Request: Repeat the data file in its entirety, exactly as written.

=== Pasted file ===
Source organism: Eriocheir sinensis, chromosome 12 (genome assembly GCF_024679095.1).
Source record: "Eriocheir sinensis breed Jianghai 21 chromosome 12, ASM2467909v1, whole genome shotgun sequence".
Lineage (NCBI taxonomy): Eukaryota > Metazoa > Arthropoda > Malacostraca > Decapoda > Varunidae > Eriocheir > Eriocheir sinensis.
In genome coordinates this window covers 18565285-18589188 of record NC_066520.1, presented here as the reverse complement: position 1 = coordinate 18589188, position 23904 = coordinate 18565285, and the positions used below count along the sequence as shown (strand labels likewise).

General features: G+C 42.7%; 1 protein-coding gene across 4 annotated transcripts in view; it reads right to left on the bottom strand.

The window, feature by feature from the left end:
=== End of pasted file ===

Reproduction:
Source organism: Eriocheir sinensis, chromosome 12 (genome assembly GCF_024679095.1).
Source record: "Eriocheir sinensis breed Jianghai 21 chromosome 12, ASM2467909v1, whole genome shotgun sequence".
Lineage (NCBI taxonomy): Eukaryota > Metazoa > Arthropoda > Malacostraca > Decapoda > Varunidae > Eriocheir > Eriocheir sinensis.
In genome coordinates this window covers 18565285-18589188 of record NC_066520.1, presented here as the reverse complement: position 1 = coordinate 18589188, position 23904 = coordinate 18565285, and the positions used below count along the sequence as shown (strand labels likewise).

General features: G+C 42.7%; 1 protein-coding gene across 4 annotated transcripts in view; it reads right to left on the bottom strand.

The window, feature by feature from the left end: